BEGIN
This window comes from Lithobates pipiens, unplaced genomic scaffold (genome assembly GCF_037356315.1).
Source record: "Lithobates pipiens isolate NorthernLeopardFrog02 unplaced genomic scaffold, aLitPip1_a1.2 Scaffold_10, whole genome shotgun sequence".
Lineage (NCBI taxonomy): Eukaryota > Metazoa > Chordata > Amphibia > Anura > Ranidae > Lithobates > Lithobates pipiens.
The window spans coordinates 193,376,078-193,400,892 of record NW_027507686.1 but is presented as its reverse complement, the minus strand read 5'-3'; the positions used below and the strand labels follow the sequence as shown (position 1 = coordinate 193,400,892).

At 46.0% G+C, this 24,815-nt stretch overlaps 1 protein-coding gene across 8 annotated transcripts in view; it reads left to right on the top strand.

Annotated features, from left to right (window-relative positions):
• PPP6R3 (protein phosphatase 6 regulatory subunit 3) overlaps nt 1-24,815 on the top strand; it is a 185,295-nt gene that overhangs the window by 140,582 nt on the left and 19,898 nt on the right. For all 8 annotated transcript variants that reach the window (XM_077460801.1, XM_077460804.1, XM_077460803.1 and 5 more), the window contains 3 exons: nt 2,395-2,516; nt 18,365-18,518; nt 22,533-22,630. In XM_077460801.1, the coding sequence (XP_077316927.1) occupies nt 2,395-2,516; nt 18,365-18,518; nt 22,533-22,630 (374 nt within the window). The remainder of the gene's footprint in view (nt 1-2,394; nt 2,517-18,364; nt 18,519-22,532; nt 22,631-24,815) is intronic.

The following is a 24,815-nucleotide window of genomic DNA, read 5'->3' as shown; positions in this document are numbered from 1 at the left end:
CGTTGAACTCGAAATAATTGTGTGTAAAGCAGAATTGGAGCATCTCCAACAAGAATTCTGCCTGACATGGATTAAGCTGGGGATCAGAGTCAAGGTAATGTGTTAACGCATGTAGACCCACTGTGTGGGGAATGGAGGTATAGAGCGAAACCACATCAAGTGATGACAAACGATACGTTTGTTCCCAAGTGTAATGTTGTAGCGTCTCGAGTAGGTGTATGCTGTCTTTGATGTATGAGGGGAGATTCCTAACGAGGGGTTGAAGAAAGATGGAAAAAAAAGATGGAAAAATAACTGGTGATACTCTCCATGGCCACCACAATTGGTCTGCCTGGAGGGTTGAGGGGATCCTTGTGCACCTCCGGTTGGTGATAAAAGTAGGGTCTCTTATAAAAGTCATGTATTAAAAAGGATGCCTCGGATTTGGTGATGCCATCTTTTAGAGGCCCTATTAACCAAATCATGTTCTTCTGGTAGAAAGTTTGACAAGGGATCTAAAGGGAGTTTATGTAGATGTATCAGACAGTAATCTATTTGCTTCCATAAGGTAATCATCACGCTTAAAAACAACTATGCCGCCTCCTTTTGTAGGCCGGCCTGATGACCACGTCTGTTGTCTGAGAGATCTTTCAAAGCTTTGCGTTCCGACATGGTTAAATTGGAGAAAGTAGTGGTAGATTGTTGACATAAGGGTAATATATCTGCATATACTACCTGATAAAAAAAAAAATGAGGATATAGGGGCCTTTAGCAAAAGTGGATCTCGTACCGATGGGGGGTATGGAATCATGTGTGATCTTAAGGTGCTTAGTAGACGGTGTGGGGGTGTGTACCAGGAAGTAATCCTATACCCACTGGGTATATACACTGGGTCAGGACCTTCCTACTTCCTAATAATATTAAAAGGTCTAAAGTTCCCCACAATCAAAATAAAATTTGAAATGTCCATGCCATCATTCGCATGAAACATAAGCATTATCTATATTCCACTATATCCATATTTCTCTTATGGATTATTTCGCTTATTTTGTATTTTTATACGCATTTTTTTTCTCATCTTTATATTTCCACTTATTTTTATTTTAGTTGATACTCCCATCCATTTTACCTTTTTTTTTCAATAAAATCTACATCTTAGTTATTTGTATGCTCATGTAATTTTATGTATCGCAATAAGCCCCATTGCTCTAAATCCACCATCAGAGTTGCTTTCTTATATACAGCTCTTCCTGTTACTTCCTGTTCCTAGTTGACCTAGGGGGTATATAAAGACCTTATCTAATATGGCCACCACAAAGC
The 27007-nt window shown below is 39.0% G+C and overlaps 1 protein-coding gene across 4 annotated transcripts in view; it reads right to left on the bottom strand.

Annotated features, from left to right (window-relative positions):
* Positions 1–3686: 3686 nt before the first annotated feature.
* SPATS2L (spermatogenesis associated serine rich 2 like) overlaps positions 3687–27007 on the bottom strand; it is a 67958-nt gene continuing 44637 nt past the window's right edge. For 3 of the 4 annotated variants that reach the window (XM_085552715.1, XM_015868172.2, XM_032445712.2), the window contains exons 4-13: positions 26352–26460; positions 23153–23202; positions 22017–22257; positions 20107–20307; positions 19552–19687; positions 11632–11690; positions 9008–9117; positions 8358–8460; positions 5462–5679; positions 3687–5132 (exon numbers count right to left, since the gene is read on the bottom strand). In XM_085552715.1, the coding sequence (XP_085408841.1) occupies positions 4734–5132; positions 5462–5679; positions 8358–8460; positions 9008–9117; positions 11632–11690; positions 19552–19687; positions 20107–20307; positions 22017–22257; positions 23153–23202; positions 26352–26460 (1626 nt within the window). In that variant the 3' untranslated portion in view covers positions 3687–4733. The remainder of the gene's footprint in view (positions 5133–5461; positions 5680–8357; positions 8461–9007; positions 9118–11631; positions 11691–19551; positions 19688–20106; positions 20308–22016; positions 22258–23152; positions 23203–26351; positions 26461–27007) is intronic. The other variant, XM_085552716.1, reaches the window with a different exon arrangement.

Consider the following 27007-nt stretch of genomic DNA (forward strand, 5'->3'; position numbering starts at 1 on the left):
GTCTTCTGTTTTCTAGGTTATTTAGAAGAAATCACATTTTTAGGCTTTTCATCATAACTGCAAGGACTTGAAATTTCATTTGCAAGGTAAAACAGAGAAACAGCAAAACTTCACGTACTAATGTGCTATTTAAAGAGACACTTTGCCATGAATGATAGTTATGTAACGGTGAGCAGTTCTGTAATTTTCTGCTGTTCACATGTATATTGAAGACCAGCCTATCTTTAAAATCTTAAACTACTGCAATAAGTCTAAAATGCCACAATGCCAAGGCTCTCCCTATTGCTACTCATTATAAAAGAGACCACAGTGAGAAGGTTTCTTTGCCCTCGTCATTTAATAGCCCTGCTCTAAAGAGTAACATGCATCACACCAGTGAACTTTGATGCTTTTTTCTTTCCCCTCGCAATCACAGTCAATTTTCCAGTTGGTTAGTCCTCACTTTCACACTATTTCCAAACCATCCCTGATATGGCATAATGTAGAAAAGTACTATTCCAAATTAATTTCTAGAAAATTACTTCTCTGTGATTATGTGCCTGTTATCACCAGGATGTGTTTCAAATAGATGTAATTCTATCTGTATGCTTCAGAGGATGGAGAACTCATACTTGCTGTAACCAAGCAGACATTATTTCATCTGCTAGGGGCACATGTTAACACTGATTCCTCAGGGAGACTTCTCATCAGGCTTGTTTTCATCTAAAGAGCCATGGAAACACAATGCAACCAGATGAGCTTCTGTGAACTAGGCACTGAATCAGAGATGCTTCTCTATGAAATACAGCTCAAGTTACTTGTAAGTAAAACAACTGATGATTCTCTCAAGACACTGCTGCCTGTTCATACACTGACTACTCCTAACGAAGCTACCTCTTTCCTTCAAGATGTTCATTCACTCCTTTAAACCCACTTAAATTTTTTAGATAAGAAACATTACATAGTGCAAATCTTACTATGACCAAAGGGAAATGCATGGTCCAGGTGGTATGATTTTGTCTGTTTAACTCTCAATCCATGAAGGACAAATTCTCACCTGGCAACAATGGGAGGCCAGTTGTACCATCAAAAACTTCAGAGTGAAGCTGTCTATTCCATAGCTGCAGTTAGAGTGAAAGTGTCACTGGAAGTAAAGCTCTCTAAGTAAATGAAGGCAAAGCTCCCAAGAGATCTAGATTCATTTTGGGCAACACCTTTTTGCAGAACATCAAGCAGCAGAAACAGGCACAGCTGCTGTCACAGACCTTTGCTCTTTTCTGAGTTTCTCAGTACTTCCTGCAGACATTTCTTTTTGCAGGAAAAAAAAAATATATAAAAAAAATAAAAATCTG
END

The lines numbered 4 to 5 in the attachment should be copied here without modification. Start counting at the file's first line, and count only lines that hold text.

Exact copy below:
The window spans coordinates 193,376,078-193,400,892 of record NW_027507686.1 but is presented as its reverse complement, the minus strand read 5'-3'; the positions used below and the strand labels follow the sequence as shown (position 1 = coordinate 193,400,892).

At 46.0% G+C, this 24,815-nt stretch overlaps 1 protein-coding gene across 8 annotated transcripts in view; it reads left to right on the top strand.